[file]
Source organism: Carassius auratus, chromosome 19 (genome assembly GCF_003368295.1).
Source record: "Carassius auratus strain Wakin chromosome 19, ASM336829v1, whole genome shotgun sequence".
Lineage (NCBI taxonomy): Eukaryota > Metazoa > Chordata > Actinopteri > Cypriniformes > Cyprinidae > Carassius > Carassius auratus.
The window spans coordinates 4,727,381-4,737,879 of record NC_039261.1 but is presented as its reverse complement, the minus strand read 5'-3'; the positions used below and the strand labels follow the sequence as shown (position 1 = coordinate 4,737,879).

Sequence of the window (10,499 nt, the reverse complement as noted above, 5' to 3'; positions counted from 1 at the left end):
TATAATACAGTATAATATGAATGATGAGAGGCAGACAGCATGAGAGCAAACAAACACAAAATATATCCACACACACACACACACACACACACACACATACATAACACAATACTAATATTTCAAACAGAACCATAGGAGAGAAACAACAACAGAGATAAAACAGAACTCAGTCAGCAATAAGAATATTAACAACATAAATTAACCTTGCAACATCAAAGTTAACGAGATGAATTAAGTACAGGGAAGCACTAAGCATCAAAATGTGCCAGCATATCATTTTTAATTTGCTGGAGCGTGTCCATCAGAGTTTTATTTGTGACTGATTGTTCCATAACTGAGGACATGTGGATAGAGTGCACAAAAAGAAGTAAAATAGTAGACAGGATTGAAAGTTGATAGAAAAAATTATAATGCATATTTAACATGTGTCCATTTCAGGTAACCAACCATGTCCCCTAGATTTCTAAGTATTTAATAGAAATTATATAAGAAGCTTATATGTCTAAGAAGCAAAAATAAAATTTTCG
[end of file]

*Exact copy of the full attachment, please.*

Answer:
Source organism: Carassius auratus, chromosome 19 (genome assembly GCF_003368295.1).
Source record: "Carassius auratus strain Wakin chromosome 19, ASM336829v1, whole genome shotgun sequence".
Lineage (NCBI taxonomy): Eukaryota > Metazoa > Chordata > Actinopteri > Cypriniformes > Cyprinidae > Carassius > Carassius auratus.
The window spans coordinates 4,727,381-4,737,879 of record NC_039261.1 but is presented as its reverse complement, the minus strand read 5'-3'; the positions used below and the strand labels follow the sequence as shown (position 1 = coordinate 4,737,879).

Sequence of the window (10,499 nt, the reverse complement as noted above, 5' to 3'; positions counted from 1 at the left end):
TATAATACAGTATAATATGAATGATGAGAGGCAGACAGCATGAGAGCAAACAAACACAAAATATATCCACACACACACACACACACACACACACACATACATAACACAATACTAATATTTCAAACAGAACCATAGGAGAGAAACAACAACAGAGATAAAACAGAACTCAGTCAGCAATAAGAATATTAACAACATAAATTAACCTTGCAACATCAAAGTTAACGAGATGAATTAAGTACAGGGAAGCACTAAGCATCAAAATGTGCCAGCATATCATTTTTAATTTGCTGGAGCGTGTCCATCAGAGTTTTATTTGTGACTGATTGTTCCATAACTGAGGACATGTGGATAGAGTGCACAAAAAGAAGTAAAATAGTAGACAGGATTGAAAGTTGATAGAAAAAATTATAATGCATATTTAACATGTGTCCATTTCAGGTAACCAACCATGTCCCCTAGATTTCTAAGTATTTAATAGAAATTATATAAGAAGCTTATATGTCTAAGAAGCAAAAATAAAATTTTCG